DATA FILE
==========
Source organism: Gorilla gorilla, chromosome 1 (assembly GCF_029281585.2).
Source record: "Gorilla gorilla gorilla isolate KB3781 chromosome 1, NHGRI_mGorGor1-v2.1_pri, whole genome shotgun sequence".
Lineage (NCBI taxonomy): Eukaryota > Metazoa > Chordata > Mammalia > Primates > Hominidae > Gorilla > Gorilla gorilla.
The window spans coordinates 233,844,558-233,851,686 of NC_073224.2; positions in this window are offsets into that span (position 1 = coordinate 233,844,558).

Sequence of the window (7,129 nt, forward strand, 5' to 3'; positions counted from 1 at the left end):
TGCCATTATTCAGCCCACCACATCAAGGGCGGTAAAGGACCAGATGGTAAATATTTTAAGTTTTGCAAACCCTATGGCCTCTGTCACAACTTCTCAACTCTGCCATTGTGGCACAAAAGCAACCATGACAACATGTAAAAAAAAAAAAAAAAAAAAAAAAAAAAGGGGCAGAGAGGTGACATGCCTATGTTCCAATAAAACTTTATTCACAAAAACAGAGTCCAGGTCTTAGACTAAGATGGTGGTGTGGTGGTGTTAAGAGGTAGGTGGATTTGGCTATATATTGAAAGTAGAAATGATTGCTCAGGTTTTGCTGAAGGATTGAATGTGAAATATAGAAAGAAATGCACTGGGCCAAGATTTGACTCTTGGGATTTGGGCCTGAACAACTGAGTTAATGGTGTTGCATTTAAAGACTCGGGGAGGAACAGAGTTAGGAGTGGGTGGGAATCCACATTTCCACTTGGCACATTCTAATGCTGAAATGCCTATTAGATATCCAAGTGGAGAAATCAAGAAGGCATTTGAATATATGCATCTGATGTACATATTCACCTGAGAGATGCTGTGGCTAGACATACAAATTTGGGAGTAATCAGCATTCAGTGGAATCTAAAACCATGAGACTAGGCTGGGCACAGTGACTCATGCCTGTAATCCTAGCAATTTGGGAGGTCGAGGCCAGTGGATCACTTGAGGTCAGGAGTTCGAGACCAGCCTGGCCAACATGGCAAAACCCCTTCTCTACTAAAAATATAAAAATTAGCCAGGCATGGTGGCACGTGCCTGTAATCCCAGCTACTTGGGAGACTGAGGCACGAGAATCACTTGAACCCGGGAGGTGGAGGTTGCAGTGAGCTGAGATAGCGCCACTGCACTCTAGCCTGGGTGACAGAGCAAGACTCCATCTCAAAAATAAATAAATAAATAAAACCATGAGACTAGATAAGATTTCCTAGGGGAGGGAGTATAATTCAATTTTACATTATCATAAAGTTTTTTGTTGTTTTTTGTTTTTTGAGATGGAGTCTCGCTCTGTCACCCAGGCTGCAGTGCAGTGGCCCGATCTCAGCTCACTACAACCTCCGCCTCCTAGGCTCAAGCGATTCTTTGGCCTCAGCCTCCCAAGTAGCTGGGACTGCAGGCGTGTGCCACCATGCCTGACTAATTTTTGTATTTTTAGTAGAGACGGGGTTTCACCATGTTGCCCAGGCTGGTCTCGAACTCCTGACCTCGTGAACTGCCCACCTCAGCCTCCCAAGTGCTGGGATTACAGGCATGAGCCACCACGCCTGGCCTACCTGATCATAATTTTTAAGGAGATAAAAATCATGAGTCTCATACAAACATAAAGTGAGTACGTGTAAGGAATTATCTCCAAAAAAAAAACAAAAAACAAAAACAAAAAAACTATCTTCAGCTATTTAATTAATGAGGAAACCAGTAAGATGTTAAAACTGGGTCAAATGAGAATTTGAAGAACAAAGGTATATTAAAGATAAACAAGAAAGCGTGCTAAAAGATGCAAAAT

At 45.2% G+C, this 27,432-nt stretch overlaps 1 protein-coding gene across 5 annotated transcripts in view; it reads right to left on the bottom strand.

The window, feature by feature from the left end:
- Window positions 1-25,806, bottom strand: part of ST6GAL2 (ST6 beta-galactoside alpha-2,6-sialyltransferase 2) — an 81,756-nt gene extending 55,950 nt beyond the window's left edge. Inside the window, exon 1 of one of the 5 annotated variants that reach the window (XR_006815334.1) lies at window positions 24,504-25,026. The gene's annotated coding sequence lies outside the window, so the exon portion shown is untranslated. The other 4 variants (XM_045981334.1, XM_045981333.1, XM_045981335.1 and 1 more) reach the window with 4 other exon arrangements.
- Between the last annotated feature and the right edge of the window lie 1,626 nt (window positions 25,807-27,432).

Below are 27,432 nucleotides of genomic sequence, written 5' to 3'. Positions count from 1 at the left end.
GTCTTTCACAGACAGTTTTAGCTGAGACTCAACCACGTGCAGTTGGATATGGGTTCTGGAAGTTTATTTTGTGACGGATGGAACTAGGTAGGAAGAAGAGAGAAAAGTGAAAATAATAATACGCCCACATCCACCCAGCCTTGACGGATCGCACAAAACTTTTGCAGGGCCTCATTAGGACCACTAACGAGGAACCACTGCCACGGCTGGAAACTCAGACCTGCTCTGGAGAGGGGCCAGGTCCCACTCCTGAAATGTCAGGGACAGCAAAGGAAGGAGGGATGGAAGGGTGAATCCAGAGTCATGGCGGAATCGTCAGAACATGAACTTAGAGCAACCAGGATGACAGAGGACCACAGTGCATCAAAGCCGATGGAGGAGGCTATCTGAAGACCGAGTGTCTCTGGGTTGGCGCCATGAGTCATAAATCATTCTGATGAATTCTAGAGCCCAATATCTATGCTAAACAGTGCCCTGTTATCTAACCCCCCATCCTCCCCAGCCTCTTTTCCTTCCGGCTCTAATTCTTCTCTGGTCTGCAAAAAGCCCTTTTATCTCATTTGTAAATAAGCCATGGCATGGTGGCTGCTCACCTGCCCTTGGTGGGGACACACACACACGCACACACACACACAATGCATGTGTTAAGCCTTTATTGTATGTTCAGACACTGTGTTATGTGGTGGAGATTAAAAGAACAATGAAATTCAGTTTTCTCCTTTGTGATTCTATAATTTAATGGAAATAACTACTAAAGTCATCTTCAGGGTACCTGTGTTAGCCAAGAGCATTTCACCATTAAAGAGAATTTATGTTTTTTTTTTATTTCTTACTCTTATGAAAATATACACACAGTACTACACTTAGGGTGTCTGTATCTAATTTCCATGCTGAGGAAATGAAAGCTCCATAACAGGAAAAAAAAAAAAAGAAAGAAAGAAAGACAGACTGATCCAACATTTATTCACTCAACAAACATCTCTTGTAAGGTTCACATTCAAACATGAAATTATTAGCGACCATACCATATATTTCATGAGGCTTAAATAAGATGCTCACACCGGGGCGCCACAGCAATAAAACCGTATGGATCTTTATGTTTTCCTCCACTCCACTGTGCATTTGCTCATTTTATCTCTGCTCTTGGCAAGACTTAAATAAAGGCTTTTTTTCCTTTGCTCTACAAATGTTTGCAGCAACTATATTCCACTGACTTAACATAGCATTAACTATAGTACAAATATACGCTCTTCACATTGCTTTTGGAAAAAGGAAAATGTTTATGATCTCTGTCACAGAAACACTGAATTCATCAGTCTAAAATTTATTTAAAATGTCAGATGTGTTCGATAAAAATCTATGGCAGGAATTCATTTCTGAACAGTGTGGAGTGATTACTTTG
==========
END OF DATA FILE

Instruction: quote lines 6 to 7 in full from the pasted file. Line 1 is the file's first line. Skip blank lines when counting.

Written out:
TGCCATTATTCAGCCCACCACATCAAGGGCGGTAAAGGACCAGATGGTAAATATTTTAAGTTTTGCAAACCCTATGGCCTCTGTCACAACTTCTCAACTCTGCCATTGTGGCACAAAAGCAACCATGACAACATGTAAAAAAAAAAAAAAAAAAAAAAAAAAAAGGGGCAGAGAGGTGACATGCCTATGTTCCAATAAAACTTTATTCACAAAAACAGAGTCCAGGTCTTAGACTAAGATGGTGGTGTGGTGGTGTTAAGAGGTAGGTGGATTTGGCTATATATTGAAAGTAGAAATGATTGCTCAGGTTTTGCTGAAGGATTGAATGTGAAATATAGAAAGAAATGCACTGGGCCAAGATTTGACTCTTGGGATTTGGGCCTGAACAACTGAGTTAATGGTGTTGCATTTAAAGACTCGGGGAGGAACAGAGTTAGGAGTGGGTGGGAATCCACATTTCCACTTGGCACATTCTAATGCTGAAATGCCTATTAGATATCCAAGTGGAGAAATCAAGAAGGCATTTGAATATATGCATCTGATGTACATATTCACCTGAGAGATGCTGTGGCTAGACATACAAATTTGGGAGTAATCAGCATTCAGTGGAATCTAAAACCATGAGACTAGGCTGGGCACAGTGACTCATGCCTGTAATCCTAGCAATTTGGGAGGTCGAGGCCAGTGGATCACTTGAGGTCAGGAGTTCGAGACCAGCCTGGCCAACATGGCAAAACCCCTTCTCTACTAAAAATATAAAAATTAGCCAGGCATGGTGGCACGTGCCTGTAATCCCAGCTACTTGGGAGACTGAGGCACGAGAATCACTTGAACCCGGGAGGTGGAGGTTGCAGTGAGCTGAGATAGCGCCACTGCACTCTAGCCTGGGTGACAGAGCAAGACTCCATCTCAAAAATAAATAAATAAATAAAACCATGAGACTAGATAAGATTTCCTAGGGGAGGGAGTATAATTCAATTTTACATTATCATAAAGTTTTTTGTTGTTTTTTGTTTTTTGAGATGGAGTCTCGCTCTGTCACCCAGGCTGCAGTGCAGTGGCCCGATCTCAGCTCACTACAACCTCCGCCTCCTAGGCTCAAGCGATTCTTTGGCCTCAGCCTCCCAAGTAGCTGGGACTGCAGGCGTGTGCCACCATGCCTGACTAATTTTTGTATTTTTAGTAGAGACGGGGTTTCACCATGTTGCCCAGGCTGGTCTCGAACTCCTGACCTCGTGAACTGCCCACCTCAGCCTCCCAAGTGCTGGGATTACAGGCATGAGCCACCACGCCTGGCCTACCTGATCATAATTTTTAAGGAGATAAAAATCATGAGTCTCATACAAACATAAAGTGAGTACGTGTAAGGAATTATCTCCAAAAAAAAAACAAAAAACAAAAACAAAAAAACTATCTTCAGCTATTTAATTAATGAGGAAACCAGTAAGATGTTAAAACTGGGTCAAATGAGAATTTGAAGAACAAAGGTATATTAAAGATAAACAAGAAAGCGTGCTAAAAGATGCAAAAT

At 45.2% G+C, this 27,432-nt stretch overlaps 1 protein-coding gene across 5 annotated transcripts in view; it reads right to left on the bottom strand.